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Help with workshop rewire please

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Westwood

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I am planning to rewire my small detached workshop, 6 metres by 3.3 , former garage, as the wiring is some 60 years old and has recently been shorting out the house. Project all discussed with electrician and I will do the first fix work and he will do all the wiring and certifying .
Installation consists of 5 overhead LED tube lamps; surface mounted 20mm plastic conduit with ten metal clad double sockets at low, middle and high levels; two external lights - two way switched from the house; all run from a new 6 way Hager consumer unit. Five active circuits and one spare, which I might use for two low level heaters in winter.. Possible future addition might be a dust extraction unit- SIP or similar.
I'm strictly an amateur woodworker with very limited power tools but do have a SIP ten inch table saw with induction motor.
Two or three questions please:
How do I work out what size of breakers to fit in the consumer unit, and should they be RCD or MCB units ?
It seems sensible to plan a low level 16amp socket for the table saw, and possible future bandsaw. Should this be on its own separate circuit ?
Power will reach the garage via a sub main cable run from the main house consumer unit to this workshop CU. House supply is 100 amp three phase. Most of the submain cable will run below a concrete balcony slab and doesn't need to be buried. Can I use a suitable cable in conduit or does it need to be a SWA. ? The cable run is about 25 metres
 

MikeG.

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You shouldn't be involving yourself with a consumer unit. Leave that to the electrician. You can do everything after the CU, but that box of tricks is his business, and his alone. They study for quite a long time to get that thing right. Same with sizing the supply cable.
 

Lons

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What Mike said!

Have you given the electrician your list of requirements? In which case he will advise what size wiring for you to lay. He will also calculate the required MCBs to suit maximum load.

I have a SIP 01332 table saw and did run it from a standard 13 amp socket for a while until I had a dedicated 16 amp socket fitted and would definitely advise that to future proof your workshop as it will be much cheaper to have it done now.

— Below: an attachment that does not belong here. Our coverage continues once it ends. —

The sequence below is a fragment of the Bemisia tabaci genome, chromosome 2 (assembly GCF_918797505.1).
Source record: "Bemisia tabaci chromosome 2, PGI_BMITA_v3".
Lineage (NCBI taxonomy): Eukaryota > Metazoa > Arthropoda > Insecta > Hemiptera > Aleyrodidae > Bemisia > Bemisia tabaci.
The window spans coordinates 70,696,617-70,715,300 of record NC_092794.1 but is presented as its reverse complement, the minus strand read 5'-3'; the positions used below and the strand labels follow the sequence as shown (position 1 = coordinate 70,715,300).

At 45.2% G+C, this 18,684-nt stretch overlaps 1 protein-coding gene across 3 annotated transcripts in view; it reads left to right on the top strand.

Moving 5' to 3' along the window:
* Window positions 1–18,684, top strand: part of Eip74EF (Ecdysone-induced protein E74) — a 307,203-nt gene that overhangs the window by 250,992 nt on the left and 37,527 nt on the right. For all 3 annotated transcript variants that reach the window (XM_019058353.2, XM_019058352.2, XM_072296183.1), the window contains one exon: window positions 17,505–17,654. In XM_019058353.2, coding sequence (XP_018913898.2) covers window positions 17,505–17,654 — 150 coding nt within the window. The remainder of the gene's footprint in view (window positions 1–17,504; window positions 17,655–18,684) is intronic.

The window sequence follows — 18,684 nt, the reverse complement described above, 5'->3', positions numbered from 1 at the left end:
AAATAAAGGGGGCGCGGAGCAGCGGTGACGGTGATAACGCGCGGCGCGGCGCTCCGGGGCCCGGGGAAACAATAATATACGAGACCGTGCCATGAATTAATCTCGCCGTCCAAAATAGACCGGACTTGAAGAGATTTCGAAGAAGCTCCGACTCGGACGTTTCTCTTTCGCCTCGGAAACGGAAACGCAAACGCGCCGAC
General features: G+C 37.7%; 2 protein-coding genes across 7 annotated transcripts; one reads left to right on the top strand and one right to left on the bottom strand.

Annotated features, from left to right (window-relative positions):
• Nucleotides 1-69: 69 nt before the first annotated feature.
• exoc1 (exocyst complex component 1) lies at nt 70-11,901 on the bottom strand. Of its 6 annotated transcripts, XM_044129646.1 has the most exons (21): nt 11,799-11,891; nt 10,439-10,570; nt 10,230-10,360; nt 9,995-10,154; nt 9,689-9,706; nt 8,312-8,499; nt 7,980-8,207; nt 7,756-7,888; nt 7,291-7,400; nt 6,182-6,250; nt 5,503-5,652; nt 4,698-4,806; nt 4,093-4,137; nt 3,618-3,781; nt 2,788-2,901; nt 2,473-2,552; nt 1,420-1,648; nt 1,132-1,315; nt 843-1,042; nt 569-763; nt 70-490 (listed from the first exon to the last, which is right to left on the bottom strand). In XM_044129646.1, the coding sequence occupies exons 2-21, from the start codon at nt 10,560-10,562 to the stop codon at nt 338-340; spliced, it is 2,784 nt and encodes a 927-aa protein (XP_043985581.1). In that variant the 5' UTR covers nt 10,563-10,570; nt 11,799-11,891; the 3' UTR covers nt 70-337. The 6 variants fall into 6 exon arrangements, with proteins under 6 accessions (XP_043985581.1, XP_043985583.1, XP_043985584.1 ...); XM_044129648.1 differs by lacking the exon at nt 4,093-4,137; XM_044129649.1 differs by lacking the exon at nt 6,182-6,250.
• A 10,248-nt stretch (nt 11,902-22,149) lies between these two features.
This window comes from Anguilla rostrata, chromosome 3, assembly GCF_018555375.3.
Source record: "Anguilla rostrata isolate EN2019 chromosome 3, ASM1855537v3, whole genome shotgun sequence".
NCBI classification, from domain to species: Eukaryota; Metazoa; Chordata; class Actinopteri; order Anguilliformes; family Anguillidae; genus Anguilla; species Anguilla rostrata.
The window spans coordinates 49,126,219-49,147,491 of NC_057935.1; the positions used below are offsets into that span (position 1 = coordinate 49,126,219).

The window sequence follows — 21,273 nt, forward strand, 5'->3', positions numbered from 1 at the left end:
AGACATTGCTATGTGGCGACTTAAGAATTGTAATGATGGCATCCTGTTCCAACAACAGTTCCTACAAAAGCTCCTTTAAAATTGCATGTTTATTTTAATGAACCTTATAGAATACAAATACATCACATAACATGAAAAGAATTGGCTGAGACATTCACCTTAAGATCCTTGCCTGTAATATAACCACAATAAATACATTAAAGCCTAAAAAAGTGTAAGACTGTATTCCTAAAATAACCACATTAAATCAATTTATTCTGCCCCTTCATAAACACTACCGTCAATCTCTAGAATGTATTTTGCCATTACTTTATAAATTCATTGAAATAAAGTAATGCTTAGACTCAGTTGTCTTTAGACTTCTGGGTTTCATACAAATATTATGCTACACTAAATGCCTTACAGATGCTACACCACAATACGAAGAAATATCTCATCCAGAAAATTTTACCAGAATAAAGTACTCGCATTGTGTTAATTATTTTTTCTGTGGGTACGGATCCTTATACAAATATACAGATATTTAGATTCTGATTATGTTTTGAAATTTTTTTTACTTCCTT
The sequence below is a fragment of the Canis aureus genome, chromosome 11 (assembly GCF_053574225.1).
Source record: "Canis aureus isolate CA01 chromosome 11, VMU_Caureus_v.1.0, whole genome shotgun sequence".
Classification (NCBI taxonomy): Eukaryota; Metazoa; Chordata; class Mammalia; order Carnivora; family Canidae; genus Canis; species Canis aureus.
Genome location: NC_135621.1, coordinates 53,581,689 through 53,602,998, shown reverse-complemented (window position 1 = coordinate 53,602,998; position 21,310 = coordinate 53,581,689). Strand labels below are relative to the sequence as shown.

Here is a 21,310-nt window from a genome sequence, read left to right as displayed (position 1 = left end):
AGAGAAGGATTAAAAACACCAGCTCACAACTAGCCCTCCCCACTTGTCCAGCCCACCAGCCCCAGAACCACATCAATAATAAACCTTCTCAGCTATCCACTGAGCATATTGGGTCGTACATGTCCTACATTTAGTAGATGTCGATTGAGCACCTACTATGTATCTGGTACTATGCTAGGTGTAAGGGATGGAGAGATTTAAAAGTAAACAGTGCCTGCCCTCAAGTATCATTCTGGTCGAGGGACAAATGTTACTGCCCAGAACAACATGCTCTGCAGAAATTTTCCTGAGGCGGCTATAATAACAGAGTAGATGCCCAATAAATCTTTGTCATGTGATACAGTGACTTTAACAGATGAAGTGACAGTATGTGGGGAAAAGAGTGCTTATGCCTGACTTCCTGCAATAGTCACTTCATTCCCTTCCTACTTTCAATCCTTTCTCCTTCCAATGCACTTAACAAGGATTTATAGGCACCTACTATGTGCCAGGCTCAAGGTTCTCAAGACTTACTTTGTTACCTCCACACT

flying haggis

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as others have said, let your sparky do all the tricky calcs re cable sizing etc. it will after all, be his signature on the documentation. one bit of advice though, have you considered running square trunking round the top of the shop and having conduit drops to the sockets, switches etc. easy to add/remove if you want to change anything. as you have three phase at the house you could also run three phase to the shop.
 

sunnybob

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Definitely 3 phase to the shop, the extra cost at this stage is minimal compared to the future usefullness.

And, like all of the above, its not your place to determine wire sizes or breakers. you can run all the conduits where he says, and chase out any walls to save him time and you money, and even run the wiring around waiting for him to connect the ends, but electrical design is in the hands of the man who signs off on it.
If push comes to shove, it will be HIM in the dock explaining to the coroner. Thats why he's paid the big bucks.
 

Steliz

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If you do run the 3 phase to your workshop your electrician will have to make sure that the potential loads on each phase are balanced.
If there is only one cable from the house CU then your workshop will be all on one circuit with the satellite CU providing local protection.
 

Westwood

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Thanks for all the helpful advice. I'll leave the consumer unit and submain to the sparky but do the meccano bits myself, i.e. the conduit runs and socket positioning ready for him to do his bit.
For the TS 16 amp socket, is that a blue female unit ready to accept a blue male "plug" ? Curious as to what I order at the wholesalers....
 

BigMonka

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Westwood":3sy7p9cv said:
For the TS 16 amp socket, is that a blue female unit ready to accept a blue male "plug" ? Curious as to what I order at the wholesalers....